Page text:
One of the places we visited was the community where my two of my great grandfathers worked, one as a gardener at the local estate, the other as a shoemaker. Their houses were just down the road from one another. My great grandmother lived in one of those houses until she died in the early sixties. A local we encountered at the cemetery the day we were there told us that the woman living in that house now is lovely, and would be happy to meet us. So we took the chance and knocked on her door. She came out, and we explained who we were and what our connection was to the house. She was very nice to us. We were only in her yard for perhaps fifteen minutes, long enough to chat a little and take some photos, both of the house and of her in front of it. Her name is Rosie.

Last Christmas, with the memories of our trip fresh in my mind, I made a big effort to send Christmas cards to the people we’d met along the way. I didn’t know Rosie’s last name, but for her I had not only a card, but copies of photos: two of the house as it was in my great grandparents’ day, and one of her with my daughter. I did some poking around online, finally emailing the principal of the local primary school just across the road from the house and explaining the situation in hopes she’d tell me Rosie’s last name. She did, and I sent off the card. I never heard back, and didn’t expect to, but I hoped the photos and card had given her that same bright spot in her day I always get from real mail.

Today, I got the answer to that. A year after I sent that card, a year and a half after meeting her so briefly outside the home to which we both have a connection, that simple message arrived: “Love and best wishes from Rosie”.

It’ll almost certainly arrive late, but I’m going to send out one more Christmas card for 2009 today. Happy Christmas, Rosie.

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How’s the weather?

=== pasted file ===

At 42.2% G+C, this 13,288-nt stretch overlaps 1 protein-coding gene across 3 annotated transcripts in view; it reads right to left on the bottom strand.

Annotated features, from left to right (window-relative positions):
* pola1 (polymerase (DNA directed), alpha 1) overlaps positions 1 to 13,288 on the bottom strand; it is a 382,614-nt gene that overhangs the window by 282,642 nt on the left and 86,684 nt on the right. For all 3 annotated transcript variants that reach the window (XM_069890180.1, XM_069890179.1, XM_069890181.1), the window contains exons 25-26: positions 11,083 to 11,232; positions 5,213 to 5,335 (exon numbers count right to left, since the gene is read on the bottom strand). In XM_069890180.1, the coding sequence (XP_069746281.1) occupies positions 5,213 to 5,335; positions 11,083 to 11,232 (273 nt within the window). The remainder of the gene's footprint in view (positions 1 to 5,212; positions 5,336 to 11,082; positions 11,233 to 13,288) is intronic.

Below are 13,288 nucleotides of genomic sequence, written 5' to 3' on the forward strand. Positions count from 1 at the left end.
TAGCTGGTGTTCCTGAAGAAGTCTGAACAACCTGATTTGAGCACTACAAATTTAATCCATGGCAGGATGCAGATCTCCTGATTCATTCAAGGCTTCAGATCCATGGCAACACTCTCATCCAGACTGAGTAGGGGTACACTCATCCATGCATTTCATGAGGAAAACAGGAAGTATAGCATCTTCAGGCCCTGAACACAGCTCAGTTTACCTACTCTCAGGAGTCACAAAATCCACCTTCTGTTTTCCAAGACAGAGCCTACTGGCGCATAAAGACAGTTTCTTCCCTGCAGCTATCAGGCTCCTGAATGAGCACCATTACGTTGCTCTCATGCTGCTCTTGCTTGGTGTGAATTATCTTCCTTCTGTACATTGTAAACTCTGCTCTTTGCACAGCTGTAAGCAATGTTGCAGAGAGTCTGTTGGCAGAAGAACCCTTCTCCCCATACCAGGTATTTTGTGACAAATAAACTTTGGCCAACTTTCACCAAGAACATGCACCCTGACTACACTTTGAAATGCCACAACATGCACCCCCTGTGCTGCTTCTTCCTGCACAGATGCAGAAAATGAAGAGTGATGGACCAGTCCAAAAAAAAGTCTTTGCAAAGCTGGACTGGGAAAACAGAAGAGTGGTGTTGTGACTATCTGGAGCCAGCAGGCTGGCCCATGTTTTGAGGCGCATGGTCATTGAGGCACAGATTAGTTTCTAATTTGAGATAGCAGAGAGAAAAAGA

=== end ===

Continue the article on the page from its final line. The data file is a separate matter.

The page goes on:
Compuserve forum member and Surrey conference attendee Ev Bishop tackles the question of weather in fiction today at her blog, here.

“Can you believe the rain” and conversations of that ilk may not have a place in fiction dialogue without a really compelling underlying reason for including them, but even without talking about it, weather affects our characters. Check out Ev’s post for some lovely weather images and thoughts on its application in your writing.

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Today is one of just two days I have remaining before I’ll be out of quiet writing time until the 4th of January when the school holidays are over. I have errands to run: I’m nowhere near finished Christmas shopping, the cupboards are nearly bare, and I think we’re running low on TP. But when I realized this was it for dedicated writing time, I made the decision to lock myself in the house for the duration of the school day – my available writing hours – and use that time wisely. Sounds great, doesn’t it?

I got to it early. No messing around online, no procrastination. Pretty good stuff. I read over the last bit I wrote and that’s when the trouble started. I have NO idea where I’m going next. None. I have a sense of where this book needs to end up, sort of, and a few scenes already written that need to be worked in, but they don’t influence what’s happening right this minute in the MS, and right now… nada. And in 90 minutes, my writing day will be over.

How do you deal with it when that happens to you? I procrastinate, mostly, until something clicks. I’m not an outliner or someone who can interview her characters or any of that sort of thing. Those techniques just don’t work for me. So I walk away and do something else for awhile while my subconscious chews on the problem. Usually, I email a friend. If I’m lucky, the friend will email back and the social interaction is enough to shift gears in my head and let me find a way to the next bit.

This one’s being stubborn. I’ve been stuck here awhile. I know just what the problem is, but not how to fix it. It’ll come, if I’m patient. Watching the minutes tick away on my writing time makes patience a difficult proposition, but I’m trying.

In the meantime, at least I got a blog post up. That counts as being productive, right?